• spatial Big Data & affective life
• embodied Big Data; wearable tech; quantified self
• algorithmic geographies, algorithmic subjects
• new ontologies & epistemologies of the subject
• spatial Big Data as surveillance
• Big Data and social (in)equality
• “ambient government” & spatial regulation
• spatial Big Data and urbanisms (mobilities; smart cities)
• political/knowledge economies of (spatial) Big Data

We welcome abstracts of no more than 250 words to be submitted to Agnieszka Leszczynski ( and Jeremy Crampton ( by August 29th, 2014.

Crawford K (2014) The Anxieties of Big Data. The New Inquiry.

Executive Office of the President (2014) Big Data: Seizing Opportunities, Preserving Values. The White House.

Graham M and Shelton T (2013) Guest editors, Dialogues in Human Geography 3 (Geography and the future of big data, big data and the future of geography).

Kitchin R (2014) Big Data, new epistemologies and paradigm shifts. Big Data and Society (1): In Press. DOI: 10.1177/2053951714528481.


Contractor receives $400K federal funds for automatic license plate reading

According to reporting by Bloomsberg News the IRS, the Forest Service and the U.S. Air Force’s Air Combat Command have awarded a contractor over $400,000 in contracts for its automated licence plate recognition (ALPR) system since 2009.

It’s not clear if the contracts to Vigilant Solutions are ongoing, given the context that Homeland Security dropped similar plans in February of this year following widespread opposition form civil liberties groups.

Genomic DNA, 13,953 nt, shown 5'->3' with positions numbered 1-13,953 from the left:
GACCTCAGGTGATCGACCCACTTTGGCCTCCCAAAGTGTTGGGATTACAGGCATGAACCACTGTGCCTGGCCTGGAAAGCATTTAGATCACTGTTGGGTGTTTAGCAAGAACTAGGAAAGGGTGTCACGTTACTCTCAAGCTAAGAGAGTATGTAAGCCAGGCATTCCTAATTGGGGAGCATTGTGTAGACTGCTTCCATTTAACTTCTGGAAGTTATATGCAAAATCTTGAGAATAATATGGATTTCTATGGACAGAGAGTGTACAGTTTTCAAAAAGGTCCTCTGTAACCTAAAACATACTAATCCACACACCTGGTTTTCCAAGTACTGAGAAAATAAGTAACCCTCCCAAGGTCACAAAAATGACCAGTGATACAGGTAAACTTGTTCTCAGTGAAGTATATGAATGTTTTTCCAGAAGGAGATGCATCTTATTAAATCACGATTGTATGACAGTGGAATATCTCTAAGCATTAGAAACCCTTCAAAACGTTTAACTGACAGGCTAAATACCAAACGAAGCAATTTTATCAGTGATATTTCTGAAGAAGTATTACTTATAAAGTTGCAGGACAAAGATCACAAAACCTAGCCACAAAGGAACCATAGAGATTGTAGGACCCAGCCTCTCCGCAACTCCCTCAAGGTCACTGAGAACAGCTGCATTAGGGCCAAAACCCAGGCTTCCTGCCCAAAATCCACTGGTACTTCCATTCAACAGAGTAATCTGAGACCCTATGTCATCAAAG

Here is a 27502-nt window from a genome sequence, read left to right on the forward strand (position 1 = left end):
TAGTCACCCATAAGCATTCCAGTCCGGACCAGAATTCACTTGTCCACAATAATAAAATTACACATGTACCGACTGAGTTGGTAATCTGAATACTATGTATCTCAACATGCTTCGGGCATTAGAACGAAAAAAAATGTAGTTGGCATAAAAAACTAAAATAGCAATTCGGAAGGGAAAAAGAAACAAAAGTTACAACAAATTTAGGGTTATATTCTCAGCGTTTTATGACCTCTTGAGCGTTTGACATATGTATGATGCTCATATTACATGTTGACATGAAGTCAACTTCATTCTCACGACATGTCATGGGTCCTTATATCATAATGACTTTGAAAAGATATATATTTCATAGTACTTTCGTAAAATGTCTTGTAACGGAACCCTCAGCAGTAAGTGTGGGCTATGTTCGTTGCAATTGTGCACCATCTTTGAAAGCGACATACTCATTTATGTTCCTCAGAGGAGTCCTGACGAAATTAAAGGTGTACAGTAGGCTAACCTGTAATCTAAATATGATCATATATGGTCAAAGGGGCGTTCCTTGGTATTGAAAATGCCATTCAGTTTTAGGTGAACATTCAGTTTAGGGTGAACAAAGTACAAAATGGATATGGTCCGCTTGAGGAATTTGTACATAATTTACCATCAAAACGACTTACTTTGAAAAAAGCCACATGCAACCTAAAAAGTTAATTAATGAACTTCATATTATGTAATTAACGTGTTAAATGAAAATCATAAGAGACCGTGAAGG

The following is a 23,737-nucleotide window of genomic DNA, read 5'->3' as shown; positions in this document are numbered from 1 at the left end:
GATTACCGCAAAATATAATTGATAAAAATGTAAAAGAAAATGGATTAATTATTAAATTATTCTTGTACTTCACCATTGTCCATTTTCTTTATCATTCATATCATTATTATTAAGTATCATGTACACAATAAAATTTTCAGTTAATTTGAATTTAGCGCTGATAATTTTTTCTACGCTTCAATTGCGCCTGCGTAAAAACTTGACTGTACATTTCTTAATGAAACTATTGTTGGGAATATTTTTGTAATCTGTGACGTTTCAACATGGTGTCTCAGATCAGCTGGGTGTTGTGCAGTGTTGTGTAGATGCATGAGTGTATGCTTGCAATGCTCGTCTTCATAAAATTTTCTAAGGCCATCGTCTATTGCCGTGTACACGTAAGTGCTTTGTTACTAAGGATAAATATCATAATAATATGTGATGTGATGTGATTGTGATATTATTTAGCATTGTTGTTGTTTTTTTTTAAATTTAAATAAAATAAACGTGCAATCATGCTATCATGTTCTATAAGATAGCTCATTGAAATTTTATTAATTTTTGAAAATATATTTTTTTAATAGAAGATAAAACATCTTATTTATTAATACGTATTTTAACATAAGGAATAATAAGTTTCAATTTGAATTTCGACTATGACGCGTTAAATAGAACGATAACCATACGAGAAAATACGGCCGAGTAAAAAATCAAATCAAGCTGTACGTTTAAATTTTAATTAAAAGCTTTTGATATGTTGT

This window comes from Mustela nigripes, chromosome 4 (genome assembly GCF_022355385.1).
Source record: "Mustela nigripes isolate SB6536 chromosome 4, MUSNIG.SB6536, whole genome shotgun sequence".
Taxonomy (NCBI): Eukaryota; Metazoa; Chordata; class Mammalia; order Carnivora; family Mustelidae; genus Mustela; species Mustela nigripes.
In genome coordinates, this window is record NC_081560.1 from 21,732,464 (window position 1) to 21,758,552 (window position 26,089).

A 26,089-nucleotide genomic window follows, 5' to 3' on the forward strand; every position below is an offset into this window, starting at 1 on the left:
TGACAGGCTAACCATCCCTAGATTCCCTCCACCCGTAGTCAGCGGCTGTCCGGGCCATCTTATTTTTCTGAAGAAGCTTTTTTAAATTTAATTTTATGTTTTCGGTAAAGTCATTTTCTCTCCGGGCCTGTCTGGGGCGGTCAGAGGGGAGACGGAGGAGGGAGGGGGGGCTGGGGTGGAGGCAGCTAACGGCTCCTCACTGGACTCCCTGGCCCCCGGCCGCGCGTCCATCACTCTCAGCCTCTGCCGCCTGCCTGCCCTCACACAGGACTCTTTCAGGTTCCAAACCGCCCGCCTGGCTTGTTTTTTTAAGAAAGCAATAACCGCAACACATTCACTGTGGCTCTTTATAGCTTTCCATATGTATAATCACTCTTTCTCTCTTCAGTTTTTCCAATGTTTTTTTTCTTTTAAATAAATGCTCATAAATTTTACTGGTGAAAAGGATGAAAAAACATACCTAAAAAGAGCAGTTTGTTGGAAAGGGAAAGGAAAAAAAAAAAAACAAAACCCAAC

“Especially with the IRS, I don’t know why these agencies are getting access to this kind of information,” said Jennifer Lynch, a senior staff attorney with the Electronic Frontier Foundation, a San Francisco-based privacy-rights group. “These systems treat every single person in an area as if they’re under investigation for a crime — that is not the way our criminal justice system was set up or the way things work in a democratic society.”

Other countries (including the UK) have long had such systems in place.

If you go to the Vigilant website they have a long complaining blog post about the lies and distortions by civil liberties groups:

License plate readers are under siege nationwide, thanks to a well-funded, well-coordinated campaign launched by civil liberties groups seeking to take advantage of the growing national debate over surveillance. 

Unfortunately, the campaign led by the American Civil Liberties Union (ACLU) has deliberately clouded and even omitted those facts.

According to this article, Vigilant actually successfully used the First Amendment to overturn an anti license-plate recognition law in Utah:

Vigilant Solutions and DRN [Digital Recognition Network] sued the state of Utah on constitutional grounds, arguing that the law infringed on the First Amendment right to take photographs of public images in public places, a right that everyone in Utah shares.